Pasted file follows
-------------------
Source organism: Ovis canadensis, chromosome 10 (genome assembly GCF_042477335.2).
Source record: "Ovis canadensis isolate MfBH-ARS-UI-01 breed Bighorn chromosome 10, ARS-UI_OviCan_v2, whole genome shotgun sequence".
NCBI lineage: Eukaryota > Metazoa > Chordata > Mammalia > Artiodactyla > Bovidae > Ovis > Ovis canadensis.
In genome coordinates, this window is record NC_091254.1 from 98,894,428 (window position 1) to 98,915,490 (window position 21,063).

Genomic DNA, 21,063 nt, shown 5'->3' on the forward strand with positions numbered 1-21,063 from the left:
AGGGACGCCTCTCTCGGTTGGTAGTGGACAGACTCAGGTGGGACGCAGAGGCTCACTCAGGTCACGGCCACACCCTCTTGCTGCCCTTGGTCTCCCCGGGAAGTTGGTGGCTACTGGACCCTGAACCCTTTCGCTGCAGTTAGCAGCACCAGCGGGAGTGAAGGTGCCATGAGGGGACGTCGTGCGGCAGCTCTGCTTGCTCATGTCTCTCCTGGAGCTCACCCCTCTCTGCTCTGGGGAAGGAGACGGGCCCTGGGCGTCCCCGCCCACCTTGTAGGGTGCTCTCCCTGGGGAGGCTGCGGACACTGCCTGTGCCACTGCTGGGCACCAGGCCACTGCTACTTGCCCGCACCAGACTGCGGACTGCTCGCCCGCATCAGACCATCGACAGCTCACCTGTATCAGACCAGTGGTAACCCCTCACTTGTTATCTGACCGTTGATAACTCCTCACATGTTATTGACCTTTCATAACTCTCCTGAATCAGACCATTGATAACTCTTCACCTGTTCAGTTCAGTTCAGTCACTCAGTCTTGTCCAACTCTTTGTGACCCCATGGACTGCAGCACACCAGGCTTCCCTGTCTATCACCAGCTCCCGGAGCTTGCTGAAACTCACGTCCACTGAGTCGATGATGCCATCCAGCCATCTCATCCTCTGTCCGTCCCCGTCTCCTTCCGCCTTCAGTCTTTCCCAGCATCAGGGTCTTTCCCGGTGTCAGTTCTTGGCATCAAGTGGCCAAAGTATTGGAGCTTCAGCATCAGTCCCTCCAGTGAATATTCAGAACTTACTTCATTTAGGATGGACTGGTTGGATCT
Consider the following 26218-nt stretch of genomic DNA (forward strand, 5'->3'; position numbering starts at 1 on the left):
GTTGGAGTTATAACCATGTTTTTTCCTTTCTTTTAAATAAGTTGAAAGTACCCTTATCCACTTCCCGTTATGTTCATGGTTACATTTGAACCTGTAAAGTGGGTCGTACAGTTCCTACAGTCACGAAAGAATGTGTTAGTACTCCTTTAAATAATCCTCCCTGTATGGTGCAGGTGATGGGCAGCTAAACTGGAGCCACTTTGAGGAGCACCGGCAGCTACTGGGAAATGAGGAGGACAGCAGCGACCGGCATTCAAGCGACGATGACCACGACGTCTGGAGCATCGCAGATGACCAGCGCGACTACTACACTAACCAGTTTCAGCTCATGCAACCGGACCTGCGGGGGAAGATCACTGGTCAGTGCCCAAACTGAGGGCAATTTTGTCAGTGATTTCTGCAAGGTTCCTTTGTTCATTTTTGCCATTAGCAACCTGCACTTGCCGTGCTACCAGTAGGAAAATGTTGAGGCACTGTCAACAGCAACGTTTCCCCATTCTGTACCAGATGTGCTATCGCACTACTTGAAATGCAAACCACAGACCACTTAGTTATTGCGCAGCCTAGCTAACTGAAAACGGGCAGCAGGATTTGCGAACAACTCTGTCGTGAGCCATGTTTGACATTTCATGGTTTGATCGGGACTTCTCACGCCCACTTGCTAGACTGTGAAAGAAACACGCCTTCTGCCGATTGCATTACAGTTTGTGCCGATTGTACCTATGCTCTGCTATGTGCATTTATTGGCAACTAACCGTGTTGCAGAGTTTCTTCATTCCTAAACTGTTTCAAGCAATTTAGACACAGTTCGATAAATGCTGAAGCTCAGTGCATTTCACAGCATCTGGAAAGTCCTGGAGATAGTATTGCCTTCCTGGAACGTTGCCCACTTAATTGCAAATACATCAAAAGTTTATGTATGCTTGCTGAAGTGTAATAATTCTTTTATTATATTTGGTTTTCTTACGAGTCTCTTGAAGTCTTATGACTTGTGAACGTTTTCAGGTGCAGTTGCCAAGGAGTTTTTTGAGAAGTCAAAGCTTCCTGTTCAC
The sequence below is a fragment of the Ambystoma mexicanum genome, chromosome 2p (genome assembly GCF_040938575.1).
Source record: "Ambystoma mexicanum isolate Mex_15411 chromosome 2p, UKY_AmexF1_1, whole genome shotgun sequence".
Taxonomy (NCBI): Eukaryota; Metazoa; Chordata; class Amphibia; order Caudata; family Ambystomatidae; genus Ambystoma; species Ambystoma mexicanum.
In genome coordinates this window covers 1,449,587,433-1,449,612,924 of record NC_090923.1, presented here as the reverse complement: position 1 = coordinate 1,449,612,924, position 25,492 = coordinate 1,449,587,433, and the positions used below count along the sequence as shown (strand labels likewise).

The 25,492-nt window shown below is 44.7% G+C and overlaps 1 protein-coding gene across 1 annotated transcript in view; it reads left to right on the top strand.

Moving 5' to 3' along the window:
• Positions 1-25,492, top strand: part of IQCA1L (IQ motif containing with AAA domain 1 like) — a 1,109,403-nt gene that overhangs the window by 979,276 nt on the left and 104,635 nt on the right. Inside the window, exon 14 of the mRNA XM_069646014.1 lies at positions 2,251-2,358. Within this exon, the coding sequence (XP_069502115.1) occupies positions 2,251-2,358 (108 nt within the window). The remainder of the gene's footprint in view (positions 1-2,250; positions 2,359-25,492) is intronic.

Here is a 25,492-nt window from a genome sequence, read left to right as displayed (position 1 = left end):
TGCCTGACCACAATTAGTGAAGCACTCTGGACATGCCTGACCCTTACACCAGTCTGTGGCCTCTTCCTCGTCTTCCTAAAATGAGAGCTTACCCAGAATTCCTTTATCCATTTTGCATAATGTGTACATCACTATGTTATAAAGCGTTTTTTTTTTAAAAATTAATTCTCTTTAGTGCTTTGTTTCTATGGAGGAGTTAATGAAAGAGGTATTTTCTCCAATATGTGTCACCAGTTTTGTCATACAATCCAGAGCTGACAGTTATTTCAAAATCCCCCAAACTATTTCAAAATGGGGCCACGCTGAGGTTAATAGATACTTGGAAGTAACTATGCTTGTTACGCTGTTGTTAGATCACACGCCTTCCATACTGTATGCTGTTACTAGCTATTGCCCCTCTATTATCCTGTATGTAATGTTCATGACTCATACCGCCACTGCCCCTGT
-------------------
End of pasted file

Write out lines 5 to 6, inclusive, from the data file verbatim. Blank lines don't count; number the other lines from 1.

Genomic DNA, 21,063 nt, shown 5'->3' on the forward strand with positions numbered 1-21,063 from the left:
AGGGACGCCTCTCTCGGTTGGTAGTGGACAGACTCAGGTGGGACGCAGAGGCTCACTCAGGTCACGGCCACACCCTCTTGCTGCCCTTGGTCTCCCCGGGAAGTTGGTGGCTACTGGACCCTGAACCCTTTCGCTGCAGTTAGCAGCACCAGCGGGAGTGAAGGTGCCATGAGGGGACGTCGTGCGGCAGCTCTGCTTGCTCATGTCTCTCCTGGAGCTCACCCCTCTCTGCTCTGGGGAAGGAGACGGGCCCTGGGCGTCCCCGCCCACCTTGTAGGGTGCTCTCCCTGGGGAGGCTGCGGACACTGCCTGTGCCACTGCTGGGCACCAGGCCACTGCTACTTGCCCGCACCAGACTGCGGACTGCTCGCCCGCATCAGACCATCGACAGCTCACCTGTATCAGACCAGTGGTAACCCCTCACTTGTTATCTGACCGTTGATAACTCCTCACATGTTATTGACCTTTCATAACTCTCCTGAATCAGACCATTGATAACTCTTCACCTGTTCAGTTCAGTTCAGTCACTCAGTCTTGTCCAACTCTTTGTGACCCCATGGACTGCAGCACACCAGGCTTCCCTGTCTATCACCAGCTCCCGGAGCTTGCTGAAACTCACGTCCACTGAGTCGATGATGCCATCCAGCCATCTCATCCTCTGTCCGTCCCCGTCTCCTTCCGCCTTCAGTCTTTCCCAGCATCAGGGTCTTTCCCGGTGTCAGTTCTTGGCATCAAGTGGCCAAAGTATTGGAGCTTCAGCATCAGTCCCTCCAGTGAATATTCAGAACTTACTTCATTTAGGATGGACTGGTTGGATCT